moorish gecko

bogglocity  asked:

I would like to please see the gloopiest looking liz you can find.

it’s melting

Or, wait, no, it’s not melting. Nope. That’s the mossy leaf-tailed gecko, Uroplatus sikorae. It is a species endemic to Madagascar and while threatened by the pet trade and habitat loss, it isn’t in any critical danger. This species’ gloopiness is actually part of its incredible disguise; this is one of the best camouflage techniques in the entire animal kingdom.

The mossy leaf-tailed gecko has lichen-like markings and is next to impossible to see. It, like many other geckos, can change color. Their skin, especially the skin on their flanks, is dense with proteins called opsins. These proteins are also found in the eyes and are the basis of animal vision- they react to light, see. Researchers working with Moorish geckos (which also “fire up” and “fire down” suggest that these proteins might detect light and change the animal’s color automatically- they can change colors while blindfolded! In addition, the mossy leaf-tailed gecko also has a dermal flap- that ridged, bumpy skin along their sides. They spread this out on the tree and it breaks up their outline. Their pupils are string-of-pearl shaped, which makes them difficult to register as eyes- if the mossy leaf-tailed gecko doesn’t want you to see it, you probably won’t.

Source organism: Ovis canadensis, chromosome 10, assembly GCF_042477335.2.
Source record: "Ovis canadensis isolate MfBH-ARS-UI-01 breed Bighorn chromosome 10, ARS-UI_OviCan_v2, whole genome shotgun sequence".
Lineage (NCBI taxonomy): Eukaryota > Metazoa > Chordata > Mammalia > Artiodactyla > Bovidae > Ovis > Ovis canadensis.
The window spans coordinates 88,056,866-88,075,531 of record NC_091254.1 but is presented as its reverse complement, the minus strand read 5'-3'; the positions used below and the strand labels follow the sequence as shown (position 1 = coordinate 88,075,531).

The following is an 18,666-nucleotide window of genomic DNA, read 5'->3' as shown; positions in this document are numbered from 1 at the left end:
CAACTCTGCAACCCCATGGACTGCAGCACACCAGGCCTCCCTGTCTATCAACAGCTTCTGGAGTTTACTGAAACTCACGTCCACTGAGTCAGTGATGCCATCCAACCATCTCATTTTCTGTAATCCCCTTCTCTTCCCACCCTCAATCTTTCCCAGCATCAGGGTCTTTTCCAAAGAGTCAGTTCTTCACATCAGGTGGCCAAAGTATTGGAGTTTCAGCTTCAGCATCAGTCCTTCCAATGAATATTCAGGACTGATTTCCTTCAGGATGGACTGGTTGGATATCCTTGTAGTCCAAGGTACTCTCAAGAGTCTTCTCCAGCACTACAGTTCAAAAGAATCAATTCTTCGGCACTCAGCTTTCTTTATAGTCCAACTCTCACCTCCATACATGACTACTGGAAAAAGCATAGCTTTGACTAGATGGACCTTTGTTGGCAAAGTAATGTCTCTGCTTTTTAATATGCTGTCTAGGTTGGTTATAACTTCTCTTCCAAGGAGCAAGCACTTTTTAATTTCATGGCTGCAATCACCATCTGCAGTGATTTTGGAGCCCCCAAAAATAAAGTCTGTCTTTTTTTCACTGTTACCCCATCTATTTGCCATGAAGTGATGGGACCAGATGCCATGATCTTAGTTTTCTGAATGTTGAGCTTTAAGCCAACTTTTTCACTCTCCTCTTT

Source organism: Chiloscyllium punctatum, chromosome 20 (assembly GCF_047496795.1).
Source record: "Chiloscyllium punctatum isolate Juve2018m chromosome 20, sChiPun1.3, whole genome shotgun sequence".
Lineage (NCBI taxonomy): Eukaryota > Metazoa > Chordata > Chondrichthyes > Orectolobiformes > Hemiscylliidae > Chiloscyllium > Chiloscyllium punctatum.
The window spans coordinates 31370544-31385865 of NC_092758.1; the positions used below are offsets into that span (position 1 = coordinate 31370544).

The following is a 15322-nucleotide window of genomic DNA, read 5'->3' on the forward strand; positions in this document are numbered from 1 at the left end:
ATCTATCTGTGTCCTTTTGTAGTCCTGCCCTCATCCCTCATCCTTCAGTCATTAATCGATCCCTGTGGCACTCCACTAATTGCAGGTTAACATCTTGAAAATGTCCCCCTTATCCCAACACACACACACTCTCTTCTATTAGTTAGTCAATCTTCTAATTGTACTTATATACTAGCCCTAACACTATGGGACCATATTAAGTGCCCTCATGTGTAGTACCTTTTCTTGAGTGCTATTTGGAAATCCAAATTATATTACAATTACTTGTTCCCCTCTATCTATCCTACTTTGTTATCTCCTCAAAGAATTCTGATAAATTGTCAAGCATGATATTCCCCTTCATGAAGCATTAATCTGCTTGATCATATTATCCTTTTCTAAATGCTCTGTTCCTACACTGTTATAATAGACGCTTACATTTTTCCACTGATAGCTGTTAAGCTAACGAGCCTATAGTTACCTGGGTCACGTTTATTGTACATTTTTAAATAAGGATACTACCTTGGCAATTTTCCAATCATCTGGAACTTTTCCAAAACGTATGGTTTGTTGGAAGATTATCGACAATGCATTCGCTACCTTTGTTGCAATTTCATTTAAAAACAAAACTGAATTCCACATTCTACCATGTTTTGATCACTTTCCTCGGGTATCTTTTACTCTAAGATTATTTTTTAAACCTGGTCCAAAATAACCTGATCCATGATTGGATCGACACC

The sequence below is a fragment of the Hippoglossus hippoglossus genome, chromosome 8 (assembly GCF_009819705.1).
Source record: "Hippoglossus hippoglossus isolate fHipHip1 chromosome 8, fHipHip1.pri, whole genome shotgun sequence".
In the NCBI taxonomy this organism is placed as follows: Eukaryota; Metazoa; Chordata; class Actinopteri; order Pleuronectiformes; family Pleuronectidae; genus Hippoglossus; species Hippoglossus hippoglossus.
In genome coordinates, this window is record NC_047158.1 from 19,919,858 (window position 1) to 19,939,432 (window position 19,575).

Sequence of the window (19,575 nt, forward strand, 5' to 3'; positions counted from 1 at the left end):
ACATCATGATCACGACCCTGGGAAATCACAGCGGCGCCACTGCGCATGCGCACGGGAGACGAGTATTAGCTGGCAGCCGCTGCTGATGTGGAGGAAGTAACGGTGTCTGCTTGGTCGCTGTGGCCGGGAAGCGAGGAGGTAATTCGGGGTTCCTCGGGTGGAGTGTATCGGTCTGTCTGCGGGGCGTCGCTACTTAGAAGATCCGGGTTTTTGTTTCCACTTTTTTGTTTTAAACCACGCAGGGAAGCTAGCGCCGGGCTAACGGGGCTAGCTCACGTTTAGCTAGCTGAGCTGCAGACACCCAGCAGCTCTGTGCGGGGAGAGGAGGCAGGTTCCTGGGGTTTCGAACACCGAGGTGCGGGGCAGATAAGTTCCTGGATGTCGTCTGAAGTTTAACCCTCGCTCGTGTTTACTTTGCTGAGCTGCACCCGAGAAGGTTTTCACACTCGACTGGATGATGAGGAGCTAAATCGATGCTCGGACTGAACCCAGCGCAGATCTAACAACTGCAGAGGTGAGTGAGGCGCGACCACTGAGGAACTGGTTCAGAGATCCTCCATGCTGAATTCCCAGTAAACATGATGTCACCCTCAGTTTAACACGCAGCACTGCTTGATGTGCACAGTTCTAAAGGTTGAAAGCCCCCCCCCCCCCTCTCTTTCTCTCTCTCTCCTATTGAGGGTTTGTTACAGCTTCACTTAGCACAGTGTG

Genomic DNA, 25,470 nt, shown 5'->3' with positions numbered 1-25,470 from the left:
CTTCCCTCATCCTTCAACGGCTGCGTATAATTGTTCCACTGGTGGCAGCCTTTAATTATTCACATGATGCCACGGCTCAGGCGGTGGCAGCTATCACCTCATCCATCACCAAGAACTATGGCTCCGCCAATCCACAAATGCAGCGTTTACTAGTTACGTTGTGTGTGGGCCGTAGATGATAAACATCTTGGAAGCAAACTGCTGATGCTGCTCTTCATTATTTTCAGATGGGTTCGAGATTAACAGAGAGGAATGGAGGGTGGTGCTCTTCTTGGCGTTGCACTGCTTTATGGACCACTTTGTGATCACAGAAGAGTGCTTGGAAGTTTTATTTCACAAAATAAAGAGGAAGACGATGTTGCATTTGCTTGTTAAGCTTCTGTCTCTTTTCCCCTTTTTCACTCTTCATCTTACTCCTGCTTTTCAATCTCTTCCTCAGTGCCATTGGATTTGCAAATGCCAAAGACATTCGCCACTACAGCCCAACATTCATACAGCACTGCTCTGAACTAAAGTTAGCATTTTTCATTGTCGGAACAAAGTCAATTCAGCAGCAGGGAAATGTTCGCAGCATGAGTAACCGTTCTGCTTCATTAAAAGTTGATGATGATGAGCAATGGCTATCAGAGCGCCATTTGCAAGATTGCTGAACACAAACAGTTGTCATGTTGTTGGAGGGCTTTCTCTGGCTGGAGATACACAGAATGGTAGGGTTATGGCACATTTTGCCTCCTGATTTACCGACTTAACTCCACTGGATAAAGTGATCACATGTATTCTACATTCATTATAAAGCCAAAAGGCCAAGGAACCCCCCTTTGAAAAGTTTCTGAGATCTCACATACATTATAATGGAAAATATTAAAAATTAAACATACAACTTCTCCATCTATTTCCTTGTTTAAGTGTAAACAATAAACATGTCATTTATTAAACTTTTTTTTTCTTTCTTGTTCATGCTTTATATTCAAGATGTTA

Image Sources: 1, 2, 3

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Crocodile Gecko (Tarentola mauritanica)

  • Found in semi-arid environments within the Mediterranean
  • Carnivorous species 
  • Also known as a Moorish Gecko
  • A nervous species, not the best to handle. They are also hyperactive and difficult to handle
  • Male Crocodile geckos are very aggressive and territorial when it comes to another male, and therefore they should be kept separately
  • Male Crocodile geckos will also emit squeaks when defending their territory. This may be a warning sign that you have 2 males and not a true pair

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